BUY vs RENT: Which is best for you?
Many factors come into play when deciding whether to buy or rent a home. We can help you navigate this process and make the choice that's right for you.
As of the first quarter of 2020 in the U.S:
88.6% of housing units were occupied and 11.4% were vacant
6.6% of rental properties were vacant compared to 1.1% of owned homes
The homeownership rate was 65.3% (an increase of 64.2% from the first quarter of 2019)
Buying a Home
Build Equity - Equity is the market value of real property, less the amount of any liens that may exist. You can build equity if you hold the property long enough and it appreciates in value.
Tax Breaks - You may receive tax breaks that benefit you financially, such as deducting your mortgage interest and property taxes.
Make it Yours - You can customize the interior and exterior by updating paint colors, upgrading appliances, adding a fireplace or pool.
Damages & Upkeep - You are responsible for the up-keep of your own home and yard. This includes anything that breaks, lawn care, snow removal, etc.
Long-term Commitment - Owning a home is a longer-term living solution, making it more difficult to leave. Keep in mind that the value of your home may decrease over time.
Upfront Costs - Initial costs of buying a home could be more expensive with a down payment, closing costs, furniture, etc.
Renting a Home
Damages - If something breaks, your landlord will be responsible for fixing it.
No Maintenance - More often than not, renters are not responsible for general up-keep, including yard maintenance and snow removal.
Short-term Commitment - Depending on your lease, you can leave if you grow dissatisfied with the neighborhood or need to relocate.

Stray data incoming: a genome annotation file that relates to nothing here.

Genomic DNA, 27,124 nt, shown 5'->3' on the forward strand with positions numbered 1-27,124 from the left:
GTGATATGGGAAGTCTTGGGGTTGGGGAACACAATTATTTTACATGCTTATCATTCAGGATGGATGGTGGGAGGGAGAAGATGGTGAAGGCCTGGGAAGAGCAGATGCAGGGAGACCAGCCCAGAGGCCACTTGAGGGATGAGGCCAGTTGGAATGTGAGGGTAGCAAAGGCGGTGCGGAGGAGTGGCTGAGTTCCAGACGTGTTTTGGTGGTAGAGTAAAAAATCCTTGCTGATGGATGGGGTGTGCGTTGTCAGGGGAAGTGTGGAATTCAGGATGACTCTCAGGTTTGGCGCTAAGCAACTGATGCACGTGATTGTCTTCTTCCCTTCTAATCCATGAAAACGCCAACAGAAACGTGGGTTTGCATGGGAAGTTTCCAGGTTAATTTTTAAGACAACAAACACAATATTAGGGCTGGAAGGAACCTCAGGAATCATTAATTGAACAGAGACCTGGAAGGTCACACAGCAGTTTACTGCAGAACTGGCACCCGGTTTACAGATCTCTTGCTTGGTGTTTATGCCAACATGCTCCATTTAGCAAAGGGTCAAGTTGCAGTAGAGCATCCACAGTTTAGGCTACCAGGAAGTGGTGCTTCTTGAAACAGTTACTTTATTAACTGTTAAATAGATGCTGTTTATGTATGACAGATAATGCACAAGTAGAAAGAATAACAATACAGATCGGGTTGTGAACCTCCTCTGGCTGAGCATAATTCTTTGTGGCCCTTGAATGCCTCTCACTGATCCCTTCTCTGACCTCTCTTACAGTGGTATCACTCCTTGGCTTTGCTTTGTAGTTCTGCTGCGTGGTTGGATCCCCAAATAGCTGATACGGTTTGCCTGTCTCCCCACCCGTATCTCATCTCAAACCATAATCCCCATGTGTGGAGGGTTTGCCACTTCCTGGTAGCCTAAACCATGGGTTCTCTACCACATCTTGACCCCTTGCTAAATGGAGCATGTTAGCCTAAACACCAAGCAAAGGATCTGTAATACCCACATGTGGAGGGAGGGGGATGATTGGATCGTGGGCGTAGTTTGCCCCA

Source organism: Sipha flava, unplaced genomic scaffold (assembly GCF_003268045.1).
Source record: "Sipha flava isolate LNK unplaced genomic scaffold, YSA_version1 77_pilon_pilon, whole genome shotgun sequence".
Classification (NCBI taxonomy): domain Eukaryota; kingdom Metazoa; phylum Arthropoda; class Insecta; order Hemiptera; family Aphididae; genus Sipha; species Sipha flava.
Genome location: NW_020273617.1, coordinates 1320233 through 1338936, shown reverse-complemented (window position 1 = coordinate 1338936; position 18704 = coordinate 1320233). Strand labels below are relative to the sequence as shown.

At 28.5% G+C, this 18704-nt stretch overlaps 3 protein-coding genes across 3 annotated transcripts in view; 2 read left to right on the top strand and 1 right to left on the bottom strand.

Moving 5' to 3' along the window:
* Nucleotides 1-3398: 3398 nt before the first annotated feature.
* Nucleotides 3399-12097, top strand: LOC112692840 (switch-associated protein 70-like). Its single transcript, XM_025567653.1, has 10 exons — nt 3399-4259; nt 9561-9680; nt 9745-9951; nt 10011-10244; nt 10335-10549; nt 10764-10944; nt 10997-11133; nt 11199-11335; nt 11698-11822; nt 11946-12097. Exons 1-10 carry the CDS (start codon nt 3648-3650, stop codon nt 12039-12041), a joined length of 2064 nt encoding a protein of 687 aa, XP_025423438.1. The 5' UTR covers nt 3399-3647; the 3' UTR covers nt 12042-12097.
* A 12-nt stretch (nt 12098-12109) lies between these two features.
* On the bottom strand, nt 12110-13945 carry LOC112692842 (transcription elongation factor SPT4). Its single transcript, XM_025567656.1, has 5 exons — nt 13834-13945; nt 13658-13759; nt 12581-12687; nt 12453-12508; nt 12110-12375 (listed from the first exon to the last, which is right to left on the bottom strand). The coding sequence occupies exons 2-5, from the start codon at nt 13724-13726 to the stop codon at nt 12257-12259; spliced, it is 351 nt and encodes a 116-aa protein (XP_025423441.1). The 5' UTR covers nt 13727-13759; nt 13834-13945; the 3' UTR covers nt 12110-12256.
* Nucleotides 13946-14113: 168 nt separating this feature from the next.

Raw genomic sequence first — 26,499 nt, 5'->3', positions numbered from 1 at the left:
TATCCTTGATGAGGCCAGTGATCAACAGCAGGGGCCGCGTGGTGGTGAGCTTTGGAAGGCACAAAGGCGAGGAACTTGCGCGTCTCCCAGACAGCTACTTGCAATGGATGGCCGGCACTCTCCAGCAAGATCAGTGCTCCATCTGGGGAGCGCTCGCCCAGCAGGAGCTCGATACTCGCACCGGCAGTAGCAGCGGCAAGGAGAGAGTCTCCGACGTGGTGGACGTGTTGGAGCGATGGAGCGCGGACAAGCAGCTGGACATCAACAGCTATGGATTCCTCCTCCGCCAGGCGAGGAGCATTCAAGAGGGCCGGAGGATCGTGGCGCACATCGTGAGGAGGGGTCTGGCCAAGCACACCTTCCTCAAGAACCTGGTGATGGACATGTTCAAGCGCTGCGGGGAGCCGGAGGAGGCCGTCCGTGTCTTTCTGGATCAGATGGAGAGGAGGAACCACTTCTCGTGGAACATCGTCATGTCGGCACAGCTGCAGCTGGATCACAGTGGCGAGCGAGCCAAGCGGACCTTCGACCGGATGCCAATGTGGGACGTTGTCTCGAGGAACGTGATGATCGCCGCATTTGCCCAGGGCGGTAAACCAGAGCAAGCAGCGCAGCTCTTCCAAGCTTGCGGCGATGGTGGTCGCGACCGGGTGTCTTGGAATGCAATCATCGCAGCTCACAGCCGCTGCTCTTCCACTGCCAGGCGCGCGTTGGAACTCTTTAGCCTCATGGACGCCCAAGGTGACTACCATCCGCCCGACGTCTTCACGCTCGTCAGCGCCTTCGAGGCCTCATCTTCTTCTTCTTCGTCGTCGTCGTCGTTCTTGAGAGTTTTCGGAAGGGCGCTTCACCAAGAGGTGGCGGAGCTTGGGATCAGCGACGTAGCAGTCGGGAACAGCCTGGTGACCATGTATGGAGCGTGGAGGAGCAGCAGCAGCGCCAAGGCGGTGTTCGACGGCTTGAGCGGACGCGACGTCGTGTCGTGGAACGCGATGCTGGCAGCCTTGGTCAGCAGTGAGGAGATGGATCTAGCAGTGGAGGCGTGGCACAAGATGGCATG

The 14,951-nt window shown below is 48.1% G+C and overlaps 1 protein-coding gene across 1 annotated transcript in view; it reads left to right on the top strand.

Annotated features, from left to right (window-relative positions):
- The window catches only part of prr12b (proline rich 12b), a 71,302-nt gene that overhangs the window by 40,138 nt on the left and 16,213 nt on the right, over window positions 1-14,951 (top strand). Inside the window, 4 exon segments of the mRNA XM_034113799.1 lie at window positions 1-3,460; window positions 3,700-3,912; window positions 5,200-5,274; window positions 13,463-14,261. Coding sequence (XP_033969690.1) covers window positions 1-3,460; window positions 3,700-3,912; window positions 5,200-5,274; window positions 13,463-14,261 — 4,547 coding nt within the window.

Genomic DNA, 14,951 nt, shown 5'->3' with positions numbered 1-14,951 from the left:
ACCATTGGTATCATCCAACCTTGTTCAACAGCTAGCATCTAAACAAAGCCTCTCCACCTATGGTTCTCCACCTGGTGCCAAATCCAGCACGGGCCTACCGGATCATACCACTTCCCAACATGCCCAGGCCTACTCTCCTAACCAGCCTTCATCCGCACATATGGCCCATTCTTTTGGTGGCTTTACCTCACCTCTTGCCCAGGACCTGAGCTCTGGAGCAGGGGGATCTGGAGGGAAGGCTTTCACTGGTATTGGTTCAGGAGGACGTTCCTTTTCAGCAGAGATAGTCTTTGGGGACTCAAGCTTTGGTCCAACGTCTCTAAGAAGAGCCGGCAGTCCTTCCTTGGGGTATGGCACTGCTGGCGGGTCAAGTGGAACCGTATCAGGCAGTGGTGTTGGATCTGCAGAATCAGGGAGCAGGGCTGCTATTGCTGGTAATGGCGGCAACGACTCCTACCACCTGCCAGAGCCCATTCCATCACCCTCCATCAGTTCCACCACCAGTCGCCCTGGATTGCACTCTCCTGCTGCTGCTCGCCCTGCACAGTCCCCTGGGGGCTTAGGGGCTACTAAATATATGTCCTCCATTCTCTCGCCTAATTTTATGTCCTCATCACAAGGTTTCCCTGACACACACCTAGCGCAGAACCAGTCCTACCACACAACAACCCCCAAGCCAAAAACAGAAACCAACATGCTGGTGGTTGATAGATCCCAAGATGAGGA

Insurance - The annual cost of renters insurance is cheaper than homeowners insurance.
Social Restrictions - Renting may come with restrictions such as amount of visitors, parking spots and pets. Some of these restrictions might come with a fee.
Cookie Cutter - You will not be able to customize the interior or exterior, but you may have access to amenities such as a gym or pool.
Upfront Costs - An upfront security deposit and additional fees may be required, as well as a penalty for breaking your lease.
Cost Increases - Rent rates can increase over time. Any money spent every month doesn't net any equity.
Buying is cheaper in 40% of US counties
Monthly Mortgage Payments (based on the National Average): $1,500
Annual Mortgage Increase (based on the National Average): 0%
Renting costs have gone up in 65% of US counties
Monthly Rent Payments (based on the National Average): $1,468
Annual Rent Increase (based on the National Average): 3-5%
Renting with a 4% increase / Owning with a 0% increase
Year 1: Renting $1,468 / Owning $1,500
Year 2: Renting $1,527 / Owning $1,500
Year 3: Renting $1,588 / Owning $1,500
Year 4: Renting $1,651 / Owning $1,500
Year 5: Renting $1,717 / Owning $1,500
Year 6: Renting $1,786 / Owning $1,500
By Year 2 the rent rate surpasses the average monthly mortgage payment
What does your existing debt look like? This will impact the amount of money a lender would be willing to offer.
Do you have an emergency fund? You may need this for unexpected expenses that come along with homeownership.
Do you have savings for a down payment? A down payment of anywhere between 5% and 20% is typically required (depending on your loan.)
Will payments be an affordable percentage of your take home pay? This will be important for managing your money and staying within an appropriate savings vs spending budget.
Do you plan to stay in the area for at least 5 years? It is recommended to stay in a home for a certain amount of time to break even and build equity.
Buying vs renting is both a personal and a financial decision. The above comparisons and considerations can help you choose what makes the most sense for you based on your own unique and timely circumstances.
Sources: iProperty Management, Realtor, Statists, MillionAcres, The Mortgage Reports